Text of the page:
Possession of a controlled substance with intent to distribute is a serious charge under both federal law and the laws in D.C., Maryland, and Virginia. Moreover, the penalties can be severe. That’s not to say that beating these charges is impossible, however. With an experienced criminal defense lawyer, you’ll have the best chance of developing an effective strategy to challenge the charges against you.

Washington D.C., Maryland & Virginia Criminal Defense Lawyer Tucker Nong & Associates

Elements of Possession With Intent to Distribute

Possession with intent to distribute is a crime that breaks down into two parts. To secure a conviction, the prosecution must prove both (1) possession of the drugs and (2) the intent to distribute them. 

Drug Possession

To prove drug possession, prosecutors need to show that the drugs were in your possession. This can happen with both actual and constructive possession. 

Actual possession.

If the drugs were actually in your possession, meaning in your pocket, purse, car, or your hand, that is actual possession. You must have known you had the drugs in your possession as well. However, in some cases, even if you had no idea the drugs were in your possession, you may face charges. For example, if you gave your friend Chad a ride to a friend’s house last night and he left a bag of heroin in your trunk, and you had no idea, you may have a valid defense against possession. The prosecutors may argue that you “should have known” the drugs were in the car and your possession, but it’s not an unbeatable argument.

Constructive possession.

Prosecutors can also prove possession through constructive possession of a controlled substance. If you had the intent and the ability to exercise control over the substance and you knew where it was, that may be enough to prove you had constructive possession. So, constructive possession can happen even if the drugs weren’t on your person or anywhere near you, as long as you had the ability and intent to direct where the drugs would ultimately end up.

Intent to Distribute

Prosecutors aren’t mind readers. Rather, they must prove an intent to distribute based on the circumstances surrounding the alleged crime. However, law enforcement will typically assume an intent to distribute drugs if the possessor has more than can be used for personal consumption. Some other indicators may include:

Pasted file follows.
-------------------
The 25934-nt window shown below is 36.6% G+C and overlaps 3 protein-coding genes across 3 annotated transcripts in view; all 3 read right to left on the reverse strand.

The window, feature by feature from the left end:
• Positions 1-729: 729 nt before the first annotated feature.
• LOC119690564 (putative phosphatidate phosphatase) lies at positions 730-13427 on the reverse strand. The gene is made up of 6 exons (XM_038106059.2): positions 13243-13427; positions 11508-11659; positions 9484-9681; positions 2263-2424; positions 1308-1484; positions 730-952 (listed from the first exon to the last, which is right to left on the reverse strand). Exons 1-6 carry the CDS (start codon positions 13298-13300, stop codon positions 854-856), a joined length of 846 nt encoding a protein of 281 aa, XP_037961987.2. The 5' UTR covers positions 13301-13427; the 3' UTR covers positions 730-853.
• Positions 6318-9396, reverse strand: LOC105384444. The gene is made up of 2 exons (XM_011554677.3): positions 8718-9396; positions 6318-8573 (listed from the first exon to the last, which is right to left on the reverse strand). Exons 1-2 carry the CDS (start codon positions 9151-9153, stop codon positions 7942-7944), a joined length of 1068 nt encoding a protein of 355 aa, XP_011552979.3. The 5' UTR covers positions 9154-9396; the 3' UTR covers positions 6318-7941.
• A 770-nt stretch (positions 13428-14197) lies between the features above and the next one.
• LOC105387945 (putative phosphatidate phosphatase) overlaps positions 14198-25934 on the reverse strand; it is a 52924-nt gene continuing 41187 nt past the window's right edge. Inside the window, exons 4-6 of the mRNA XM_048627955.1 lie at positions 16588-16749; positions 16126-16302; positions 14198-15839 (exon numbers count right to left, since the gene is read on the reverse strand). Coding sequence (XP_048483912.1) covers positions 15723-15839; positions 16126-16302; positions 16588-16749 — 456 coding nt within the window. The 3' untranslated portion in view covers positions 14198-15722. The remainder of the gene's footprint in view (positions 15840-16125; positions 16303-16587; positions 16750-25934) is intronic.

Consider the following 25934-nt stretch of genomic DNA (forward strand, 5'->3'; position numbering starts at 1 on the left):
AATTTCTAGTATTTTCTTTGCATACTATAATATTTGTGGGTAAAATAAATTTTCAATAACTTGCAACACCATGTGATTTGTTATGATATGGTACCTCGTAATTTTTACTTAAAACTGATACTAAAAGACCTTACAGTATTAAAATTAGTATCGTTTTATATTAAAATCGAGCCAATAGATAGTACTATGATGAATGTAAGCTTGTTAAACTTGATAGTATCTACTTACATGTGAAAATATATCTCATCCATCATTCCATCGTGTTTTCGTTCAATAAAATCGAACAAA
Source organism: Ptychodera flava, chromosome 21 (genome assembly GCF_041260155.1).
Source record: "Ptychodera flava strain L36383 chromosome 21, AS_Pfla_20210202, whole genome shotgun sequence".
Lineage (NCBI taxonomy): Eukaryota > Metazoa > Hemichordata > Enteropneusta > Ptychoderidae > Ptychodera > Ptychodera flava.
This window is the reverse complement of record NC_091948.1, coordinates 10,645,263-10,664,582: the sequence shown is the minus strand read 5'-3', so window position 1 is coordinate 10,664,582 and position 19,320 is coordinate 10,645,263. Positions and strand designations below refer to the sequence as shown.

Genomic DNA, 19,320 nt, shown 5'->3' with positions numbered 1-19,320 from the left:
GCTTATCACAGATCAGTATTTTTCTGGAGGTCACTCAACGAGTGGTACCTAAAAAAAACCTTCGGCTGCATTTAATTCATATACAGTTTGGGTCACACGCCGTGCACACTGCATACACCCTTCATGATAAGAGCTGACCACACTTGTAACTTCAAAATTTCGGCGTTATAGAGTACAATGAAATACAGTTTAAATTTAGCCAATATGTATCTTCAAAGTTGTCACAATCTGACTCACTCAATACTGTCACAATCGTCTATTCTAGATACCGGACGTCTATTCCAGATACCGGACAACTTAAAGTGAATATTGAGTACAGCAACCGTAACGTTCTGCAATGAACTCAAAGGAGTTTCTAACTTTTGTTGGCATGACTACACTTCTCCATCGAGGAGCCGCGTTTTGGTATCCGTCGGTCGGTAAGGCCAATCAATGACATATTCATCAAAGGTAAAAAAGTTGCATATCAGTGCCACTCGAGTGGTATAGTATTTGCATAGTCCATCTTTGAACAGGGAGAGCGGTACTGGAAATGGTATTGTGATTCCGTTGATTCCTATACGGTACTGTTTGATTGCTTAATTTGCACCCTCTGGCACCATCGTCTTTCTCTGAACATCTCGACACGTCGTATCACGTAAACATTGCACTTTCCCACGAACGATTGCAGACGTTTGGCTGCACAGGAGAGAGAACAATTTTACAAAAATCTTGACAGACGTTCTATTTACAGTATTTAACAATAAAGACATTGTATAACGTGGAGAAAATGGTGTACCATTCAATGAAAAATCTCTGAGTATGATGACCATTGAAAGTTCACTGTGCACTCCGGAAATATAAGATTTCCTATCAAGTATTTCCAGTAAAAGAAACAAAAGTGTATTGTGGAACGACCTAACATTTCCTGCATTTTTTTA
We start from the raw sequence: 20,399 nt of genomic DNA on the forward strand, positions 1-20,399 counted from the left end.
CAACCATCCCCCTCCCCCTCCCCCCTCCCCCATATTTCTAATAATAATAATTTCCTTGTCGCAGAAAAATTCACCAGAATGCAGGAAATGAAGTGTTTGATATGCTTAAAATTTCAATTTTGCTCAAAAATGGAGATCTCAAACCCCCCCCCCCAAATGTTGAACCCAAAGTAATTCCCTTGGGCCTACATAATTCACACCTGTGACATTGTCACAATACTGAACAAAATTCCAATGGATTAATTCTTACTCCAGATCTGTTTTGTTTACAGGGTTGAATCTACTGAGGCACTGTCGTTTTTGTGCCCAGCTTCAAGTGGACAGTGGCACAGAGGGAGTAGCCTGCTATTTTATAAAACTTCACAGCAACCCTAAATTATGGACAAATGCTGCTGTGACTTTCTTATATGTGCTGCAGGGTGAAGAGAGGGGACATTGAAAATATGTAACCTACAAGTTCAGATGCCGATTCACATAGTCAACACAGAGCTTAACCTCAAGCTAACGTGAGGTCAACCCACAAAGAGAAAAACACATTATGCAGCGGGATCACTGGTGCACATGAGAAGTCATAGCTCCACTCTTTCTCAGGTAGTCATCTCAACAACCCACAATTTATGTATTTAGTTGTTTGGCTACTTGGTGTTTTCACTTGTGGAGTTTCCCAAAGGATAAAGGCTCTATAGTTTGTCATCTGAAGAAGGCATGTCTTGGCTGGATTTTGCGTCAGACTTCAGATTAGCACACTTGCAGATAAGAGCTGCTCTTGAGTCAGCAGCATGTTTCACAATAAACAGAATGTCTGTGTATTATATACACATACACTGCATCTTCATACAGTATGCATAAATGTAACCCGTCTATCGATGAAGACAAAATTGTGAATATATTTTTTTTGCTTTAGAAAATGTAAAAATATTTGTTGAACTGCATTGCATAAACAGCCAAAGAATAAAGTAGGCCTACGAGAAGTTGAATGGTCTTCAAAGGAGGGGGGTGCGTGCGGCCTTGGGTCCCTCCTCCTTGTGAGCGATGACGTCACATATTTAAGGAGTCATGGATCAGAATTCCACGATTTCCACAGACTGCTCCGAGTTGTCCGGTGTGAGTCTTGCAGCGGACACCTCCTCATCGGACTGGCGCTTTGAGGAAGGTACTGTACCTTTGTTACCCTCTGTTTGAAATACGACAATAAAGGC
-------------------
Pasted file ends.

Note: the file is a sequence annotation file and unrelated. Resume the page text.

• Large amounts of money
  • Messages, texts, or other communications from customers
  • Possessing packaging materials
  • Observed drug deals
  • Drug paraphernalia or scales
  • Drugs packaged for sale

Simply possessing a large amount of a drug doesn’t alone prove that you intend to distribute it. There must be other indications that you were planning to distribute the drug. 

The timing is also important in proving intent to distribute. The importance of timing means the intent to distribute must occur with the possession. For example, if law enforcement officials and prosecutors point to your plans or communications to sell a large amount of drugs, but you haven’t received a shipment yet, they can’t charge you with intent to distribute. If there’s no possession, then there’s no intent to distribute. However, this scenario could involve charges for conspiracy to possess with intent to distribute or attempt to possess with intent to distribute.

Do You Need to Speak With an Experienced D.C. Area Defense Attorney?

If you’re facing charges of intent to distribute drugs in the D.C. area, you need help. These are serious charges, and you don’t want to let your legal issues spin out of control. Whether you made a one-time lapse in judgment or you’ve faced charges before, you deserve access to legal counsel that will fight to provide the best possible outcome for your case. 

To discuss your next steps, contact the experienced criminal defense lawyers at Tucker, Nong & Associates right away. Call us in Vienna, Virginia at 703-991-7978, in Rockville, Maryland at 301-637-5392, or contact us online to set up a consultation. 

Lawrence Tucker
Providing foreclosure & bankruptcy defense in Virginia, Maryland and Washington D.C. for over 20 years.